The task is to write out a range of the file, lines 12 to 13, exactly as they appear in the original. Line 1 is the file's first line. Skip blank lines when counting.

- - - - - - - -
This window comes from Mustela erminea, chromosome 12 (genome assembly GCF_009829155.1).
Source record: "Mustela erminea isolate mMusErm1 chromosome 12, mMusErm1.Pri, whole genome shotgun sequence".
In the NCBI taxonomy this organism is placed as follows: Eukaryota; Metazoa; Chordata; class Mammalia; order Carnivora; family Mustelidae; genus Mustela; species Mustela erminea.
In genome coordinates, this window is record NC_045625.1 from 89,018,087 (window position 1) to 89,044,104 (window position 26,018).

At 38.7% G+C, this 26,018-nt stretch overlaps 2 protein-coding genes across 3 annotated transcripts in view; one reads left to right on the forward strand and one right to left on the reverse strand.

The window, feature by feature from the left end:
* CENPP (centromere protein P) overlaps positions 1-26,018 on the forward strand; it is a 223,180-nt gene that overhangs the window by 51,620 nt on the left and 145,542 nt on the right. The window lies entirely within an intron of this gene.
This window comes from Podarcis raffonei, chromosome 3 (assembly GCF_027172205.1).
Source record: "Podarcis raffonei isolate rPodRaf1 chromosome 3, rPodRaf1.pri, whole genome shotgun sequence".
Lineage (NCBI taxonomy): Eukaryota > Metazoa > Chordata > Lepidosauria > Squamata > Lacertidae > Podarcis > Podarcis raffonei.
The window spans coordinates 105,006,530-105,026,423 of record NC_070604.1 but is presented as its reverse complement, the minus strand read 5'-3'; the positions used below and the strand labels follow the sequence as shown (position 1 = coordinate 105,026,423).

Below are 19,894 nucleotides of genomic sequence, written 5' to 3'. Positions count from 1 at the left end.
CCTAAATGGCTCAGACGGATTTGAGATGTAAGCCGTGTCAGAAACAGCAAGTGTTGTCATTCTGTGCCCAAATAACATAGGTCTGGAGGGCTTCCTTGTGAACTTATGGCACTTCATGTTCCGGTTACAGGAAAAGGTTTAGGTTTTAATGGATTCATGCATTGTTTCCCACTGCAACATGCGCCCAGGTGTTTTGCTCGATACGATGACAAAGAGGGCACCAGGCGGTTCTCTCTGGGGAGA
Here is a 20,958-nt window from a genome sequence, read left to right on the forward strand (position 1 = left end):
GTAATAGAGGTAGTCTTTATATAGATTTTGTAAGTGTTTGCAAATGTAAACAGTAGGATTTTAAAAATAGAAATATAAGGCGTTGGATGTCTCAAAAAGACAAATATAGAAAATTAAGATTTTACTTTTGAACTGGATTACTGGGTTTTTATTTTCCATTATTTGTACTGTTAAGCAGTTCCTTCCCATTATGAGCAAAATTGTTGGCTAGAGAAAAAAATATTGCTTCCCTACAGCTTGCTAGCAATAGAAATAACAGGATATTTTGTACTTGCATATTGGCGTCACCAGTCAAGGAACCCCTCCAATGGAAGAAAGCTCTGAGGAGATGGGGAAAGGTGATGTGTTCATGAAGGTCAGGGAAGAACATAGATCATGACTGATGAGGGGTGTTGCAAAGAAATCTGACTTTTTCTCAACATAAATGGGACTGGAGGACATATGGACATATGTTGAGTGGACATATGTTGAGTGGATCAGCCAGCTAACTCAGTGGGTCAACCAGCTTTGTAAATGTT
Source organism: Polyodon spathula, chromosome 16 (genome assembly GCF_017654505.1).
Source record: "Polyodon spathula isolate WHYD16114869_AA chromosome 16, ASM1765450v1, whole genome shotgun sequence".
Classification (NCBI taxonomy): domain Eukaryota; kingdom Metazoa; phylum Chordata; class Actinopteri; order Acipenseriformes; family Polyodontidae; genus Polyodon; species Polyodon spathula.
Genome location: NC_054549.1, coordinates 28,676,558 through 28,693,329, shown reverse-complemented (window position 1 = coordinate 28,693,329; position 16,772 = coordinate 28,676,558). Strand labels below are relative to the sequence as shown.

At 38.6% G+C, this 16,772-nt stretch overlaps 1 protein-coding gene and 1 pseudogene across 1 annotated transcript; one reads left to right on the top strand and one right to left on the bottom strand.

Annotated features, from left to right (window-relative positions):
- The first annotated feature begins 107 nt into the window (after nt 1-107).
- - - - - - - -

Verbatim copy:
Below are 19,894 nucleotides of genomic sequence, written 5' to 3'. Positions count from 1 at the left end.
CCTAAATGGCTCAGACGGATTTGAGATGTAAGCCGTGTCAGAAACAGCAAGTGTTGTCATTCTGTGCCCAAATAACATAGGTCTGGAGGGCTTCCTTGTGAACTTATGGCACTTCATGTTCCGGTTACAGGAAAAGGTTTAGGTTTTAATGGATTCATGCATTGTTTCCCACTGCAACATGCGCCCAGGTGTTTTGCTCGATACGATGACAAAGAGGGCACCAGGCGGTTCTCTCTGGGGAGA